Sadly, the remainder is largely forgettable. 2 Chainz talks about spraying his loo with Febreze on ‘Febreze’, ‘Jungle Bae’ contrasts a squelching drop with W&W’s ‘Bigfoot’ synths and a Maximus Dan imposter, Moore assumes singing duties for the lethargic ‘Mind’, and the less said about ‘Holla Out’ the better.

Last year, I slated Skrillex’s album as its muddle of styles, attempting too often to stray from reliable paths, proved largely unlistenable, verging on abhorrence. Diplo’s maturity and skill, however, restrain these audible flailings and provide a far more polished product in this Jack Ü compendium. Unfortunately, the tracks worthy of a second listen away from a spacious Miami creche is far too few.

Knife Party – Abandon Ship review

Although my sarcastic and weary demeanour may tend to convey otherwise, I don’t try to intentionally dismember what I review. Perhaps I may sit down at my desk and brace myself for an onslaught of mediocrity, an instinct that usually serves well through the likes of Miley Cyrus’ magnum opus Bangerz. Knife Party trigger this radar like a machete at airport security, but each time I take a listen to their noises I find myself pleasantly surprised about how much I don’t despise them. The music is typically just as humane as the name suggests, with stabbing synths and heavy percussion, but Rob Swire and Gareth McGrillen, the Australian duo who formed from the remnants of drum and bass ensemble Pendulum, have a perplexing knack of making it sound vaguely tolerable.

After a plethora of delays, debut album Abandon Ship has finally found the light of day, but alas, it’s immediately obvious that the pair shouldn’t have tried to spread out their inspiration, if you could so generously assign it that term, to a longer body of work than a 4 track EP. Though the duo were keen to avoid having dubstep on the record, they’ve not strayed too far from their traditional ‘electro house’ stylings. Any exploration into new territories feels strained and disingenuous – almost as if their major label contract has shoehorned them into boxes more befitting of spoons and cake forks.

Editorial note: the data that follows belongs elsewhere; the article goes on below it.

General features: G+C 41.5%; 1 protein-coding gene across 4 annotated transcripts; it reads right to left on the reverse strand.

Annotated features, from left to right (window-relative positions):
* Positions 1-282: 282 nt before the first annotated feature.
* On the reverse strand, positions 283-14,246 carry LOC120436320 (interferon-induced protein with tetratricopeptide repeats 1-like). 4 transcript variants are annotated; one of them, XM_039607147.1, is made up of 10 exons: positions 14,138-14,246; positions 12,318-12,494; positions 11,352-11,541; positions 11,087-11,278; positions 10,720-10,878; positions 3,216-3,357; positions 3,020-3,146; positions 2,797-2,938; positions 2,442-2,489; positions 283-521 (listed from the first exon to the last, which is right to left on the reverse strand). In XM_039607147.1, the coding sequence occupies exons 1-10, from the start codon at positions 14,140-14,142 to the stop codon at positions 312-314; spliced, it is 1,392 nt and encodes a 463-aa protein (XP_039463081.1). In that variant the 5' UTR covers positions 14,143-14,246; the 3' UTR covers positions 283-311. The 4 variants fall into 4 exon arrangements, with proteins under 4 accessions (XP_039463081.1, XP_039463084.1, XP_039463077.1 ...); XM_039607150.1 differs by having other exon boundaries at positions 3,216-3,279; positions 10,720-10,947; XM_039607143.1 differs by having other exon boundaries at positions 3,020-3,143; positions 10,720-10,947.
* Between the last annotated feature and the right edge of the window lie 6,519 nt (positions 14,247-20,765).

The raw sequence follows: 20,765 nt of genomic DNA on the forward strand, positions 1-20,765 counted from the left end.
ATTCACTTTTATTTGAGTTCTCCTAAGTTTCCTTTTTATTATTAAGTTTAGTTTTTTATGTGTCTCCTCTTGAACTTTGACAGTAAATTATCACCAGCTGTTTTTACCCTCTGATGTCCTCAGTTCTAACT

Emotion is not a word that appears in the vocabulary of Knife Party, as the abrasive tendencies of opening tracks Reconnect, Resistance and Boss Mode, featuring dramatic voiceovers, “Crocodile” Dundee quotes and talk of interstellar incidents respectively, display with horrific aplomb. On my first listen, I promptly gave up during Micropenis, a track with chiptune breakdowns, animal squeals and raucous alarms that effectively equates to grown men giggling over the existence of the word ‘micropenis’ – which, of course, bears no connection to the instrumental whatsoever – for upwards of five and a half minutes. Returning later, though, I was startled by the presence of disco in Superstar, but even this can’t resist mocking the duo’s fans, with the soulless robotic delivery of the line “Oh my god, what the fuck is this disco shit/What happened to the dubstep?” interrupting the moderate elegance, for lack of a better word.

One of the rare breaches into melody, pleasant noises and unironically sampled vocal snippets comes in the shape of EDM Trend Machine. Following on from the Haunted House EP’s EDM Death Machine, this bizarrely listenable pastiche of house music’s more mainstream subgenres has a vocal feature from Bryn Christopher, who everyone had completely forgotten about since his attempt at a pop career in 2009, atop a, you guessed it, blend of current electronic trends including deep house drops and a few Martin Garrix-esque synths. Single Begin Again also verges on musicality, with Swire picking up the vocal duties for the only time on the album. This definitely seems more like an unfinished Pendulum track – in fact, those who listened to 2010’s Immersion will feel almost too close to home – and the album is better for it. In the same way that a stale carrot cake is better at providing a modicum of sustenance than a brick, but a tad better nevertheless.

Where Knife Party’s adventurous tendencies and destructive energy have proved highlights of previous works, Abandon Ship’s contents fall into four specific categories: dissonant electro stab-house, rejected Pendulum tracks, painfully awful attempts at humour, and piggybacking on trends in the wider electronic music community. Perhaps if Swire and McGrillen had directed their efforts on just 4 tracks once again, rather than prolonging the struggle through 56 minutes of aural abuse, something pleasantly surprising could have arisen.

At least now I know never again to doubt my instincts.